Asian shares mostly fall on uncertainty over US election

By: |
October 26, 2020 1:58 PM

Japan's benchmark Nikkei 225 inched down 0.1 per cent to 23,495.21, while South Korea's Kospi lost 0.5 per cent to 2,348.54.

Investors remain worried over surging cases and deaths related to COVID-19, especially in parts of the U.S. and Europe, and the implications for trade, tourism and economic activity. (Photo source: AP)

Asian shares were mostly lower in muted trading Monday amid widespread uncertainty over what the US presidential election will portend for markets and economic policy. Investors remain worried over surging cases and deaths related to COVID-19, especially in parts of the U.S. and Europe, and the implications for trade, tourism and economic activity.

Japan’s benchmark Nikkei 225 inched down 0.1 per cent to 23,495.21, while South Korea’s Kospi lost 0.5 per cent to 2,348.54. Australia’s S&P/ASX 200 fell nearly 0.2 per cent to 6,155.60.

The Shanghai Composite index declined 1.1 per cent to 3,243.60. Markets in Hong Kong were closed for holidays. ”Asia markets remain pacing the floor awaiting the US presidential election passage, commencing with muted moves going into the start of the week,” said Jingyi Pan, market strategist with IG in Singapore.

US stock indexes closed mostly higher last week. They bounced between small gains and losses, a familiar pattern recently as traders keep an eye on negotiations between Republican and Democratic leaders in Washington over more economic aid.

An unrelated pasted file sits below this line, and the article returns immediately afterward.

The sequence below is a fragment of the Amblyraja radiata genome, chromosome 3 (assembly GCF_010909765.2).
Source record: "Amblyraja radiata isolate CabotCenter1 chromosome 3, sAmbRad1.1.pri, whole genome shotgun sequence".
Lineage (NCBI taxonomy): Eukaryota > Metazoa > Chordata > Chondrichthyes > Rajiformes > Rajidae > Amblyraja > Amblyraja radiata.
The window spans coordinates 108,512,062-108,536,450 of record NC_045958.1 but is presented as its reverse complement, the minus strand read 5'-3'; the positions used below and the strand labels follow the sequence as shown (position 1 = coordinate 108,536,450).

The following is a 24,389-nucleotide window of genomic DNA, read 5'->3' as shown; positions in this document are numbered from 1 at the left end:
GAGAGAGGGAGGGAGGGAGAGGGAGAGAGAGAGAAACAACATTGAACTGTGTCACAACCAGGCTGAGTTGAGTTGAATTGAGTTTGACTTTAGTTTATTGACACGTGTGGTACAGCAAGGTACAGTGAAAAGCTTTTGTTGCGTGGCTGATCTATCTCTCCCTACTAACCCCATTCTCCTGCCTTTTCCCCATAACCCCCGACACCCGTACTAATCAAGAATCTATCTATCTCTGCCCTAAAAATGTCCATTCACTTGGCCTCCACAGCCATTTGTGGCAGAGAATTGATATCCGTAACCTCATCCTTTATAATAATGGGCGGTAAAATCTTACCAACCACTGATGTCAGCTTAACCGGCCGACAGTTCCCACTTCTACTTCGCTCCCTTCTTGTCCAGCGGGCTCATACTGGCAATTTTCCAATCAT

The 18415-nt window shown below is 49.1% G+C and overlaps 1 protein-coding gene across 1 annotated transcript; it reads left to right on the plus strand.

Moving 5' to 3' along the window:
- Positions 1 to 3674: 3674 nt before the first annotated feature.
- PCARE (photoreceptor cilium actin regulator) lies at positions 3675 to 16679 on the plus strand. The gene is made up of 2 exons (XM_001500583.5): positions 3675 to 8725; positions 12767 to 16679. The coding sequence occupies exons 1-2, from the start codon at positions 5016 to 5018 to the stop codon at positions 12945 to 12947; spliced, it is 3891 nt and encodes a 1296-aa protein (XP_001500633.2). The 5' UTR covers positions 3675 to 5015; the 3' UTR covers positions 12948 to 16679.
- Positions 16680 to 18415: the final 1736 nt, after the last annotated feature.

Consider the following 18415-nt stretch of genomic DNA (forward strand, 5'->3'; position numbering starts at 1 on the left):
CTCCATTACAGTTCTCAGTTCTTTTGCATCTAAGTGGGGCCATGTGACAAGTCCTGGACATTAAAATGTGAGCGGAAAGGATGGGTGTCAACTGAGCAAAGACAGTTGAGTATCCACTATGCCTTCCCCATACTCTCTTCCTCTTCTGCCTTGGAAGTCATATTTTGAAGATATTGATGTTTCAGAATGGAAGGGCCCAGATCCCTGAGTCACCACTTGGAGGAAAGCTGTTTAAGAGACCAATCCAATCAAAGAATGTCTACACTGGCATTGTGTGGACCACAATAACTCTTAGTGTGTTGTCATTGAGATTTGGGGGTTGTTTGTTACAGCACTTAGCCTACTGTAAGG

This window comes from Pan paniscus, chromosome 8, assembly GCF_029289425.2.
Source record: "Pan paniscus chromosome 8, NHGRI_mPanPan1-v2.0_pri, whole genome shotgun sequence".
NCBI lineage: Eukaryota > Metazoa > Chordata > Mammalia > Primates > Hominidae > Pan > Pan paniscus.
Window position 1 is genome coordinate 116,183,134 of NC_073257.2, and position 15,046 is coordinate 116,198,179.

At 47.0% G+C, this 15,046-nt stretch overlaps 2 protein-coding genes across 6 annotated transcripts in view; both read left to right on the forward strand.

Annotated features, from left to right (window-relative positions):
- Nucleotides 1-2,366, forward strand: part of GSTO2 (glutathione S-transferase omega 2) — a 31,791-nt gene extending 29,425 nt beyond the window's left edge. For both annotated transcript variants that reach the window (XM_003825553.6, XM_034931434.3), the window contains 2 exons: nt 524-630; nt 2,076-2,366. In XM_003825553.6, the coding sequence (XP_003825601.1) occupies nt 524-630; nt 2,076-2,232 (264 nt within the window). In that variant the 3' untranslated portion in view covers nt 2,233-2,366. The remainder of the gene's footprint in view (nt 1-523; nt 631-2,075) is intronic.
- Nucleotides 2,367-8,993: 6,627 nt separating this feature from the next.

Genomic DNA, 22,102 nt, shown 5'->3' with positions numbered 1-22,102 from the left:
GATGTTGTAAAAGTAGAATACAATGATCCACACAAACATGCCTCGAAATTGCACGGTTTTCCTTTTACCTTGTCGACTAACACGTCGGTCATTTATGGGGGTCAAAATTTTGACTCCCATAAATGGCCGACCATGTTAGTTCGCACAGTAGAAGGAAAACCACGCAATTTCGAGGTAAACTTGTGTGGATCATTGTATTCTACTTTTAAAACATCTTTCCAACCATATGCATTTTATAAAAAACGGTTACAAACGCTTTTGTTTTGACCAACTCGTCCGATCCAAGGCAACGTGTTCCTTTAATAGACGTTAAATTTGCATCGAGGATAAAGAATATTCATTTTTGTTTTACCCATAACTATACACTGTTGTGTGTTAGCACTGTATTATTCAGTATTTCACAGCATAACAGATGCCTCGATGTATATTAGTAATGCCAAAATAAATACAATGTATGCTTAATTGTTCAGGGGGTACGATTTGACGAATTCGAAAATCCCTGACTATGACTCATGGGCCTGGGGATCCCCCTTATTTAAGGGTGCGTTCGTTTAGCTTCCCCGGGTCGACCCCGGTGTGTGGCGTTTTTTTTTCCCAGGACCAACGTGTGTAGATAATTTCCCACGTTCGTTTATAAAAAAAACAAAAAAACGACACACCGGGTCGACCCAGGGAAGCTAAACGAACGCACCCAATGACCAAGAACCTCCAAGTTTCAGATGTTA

House Speaker Nancy Pelosi said Sunday she’s not giving up on passing another coronavirus relief economic package before the November 3 election. She said she sent a list of concerns to the Trump administration on Friday and was told she would get answers on Monday.

At issue is a huge virus relief bill that would send another USD 1,200 direct payment to most Americans, restart bonus unemployment benefits, fund additional testing and vaccines, provide aid to schools and allocate money to state and local governments, a Democratic priority.

One major concern is that if the election’s outcome is uncertain, that would further delay help for the economy as mounting numbers of coronavirus cases raise the likelihood of further disruptions for businesses. On Friday, the S&P 500 rose 0.3 per cent to 3,465.39, its second straight gain.

The Dow Jones Industrial Average dropped 0.1 per cent, to 28,335.57. The Nasdaq composite, which is heavily weighted with technology stocks, gained 0.4 per cent to 11,548.28, while the Russell 2000 index rose 0.6 per cent to 1,640.50.

In energy trading, US benchmark crude lost 87 cents to USD 38.98 a barrel in electronic trading on the New York Mercantile Exchange. It lost 79 cents to USD 39.85 per barrel on Friday. Brent crude, the international standard, fell 89 cents to USD 40.88 a barrel.

The US dollar inched up to 104.88 Japanese yen from 104.71 yen late Friday. The euro cost USD 1.1833, down from USD 1.1861.

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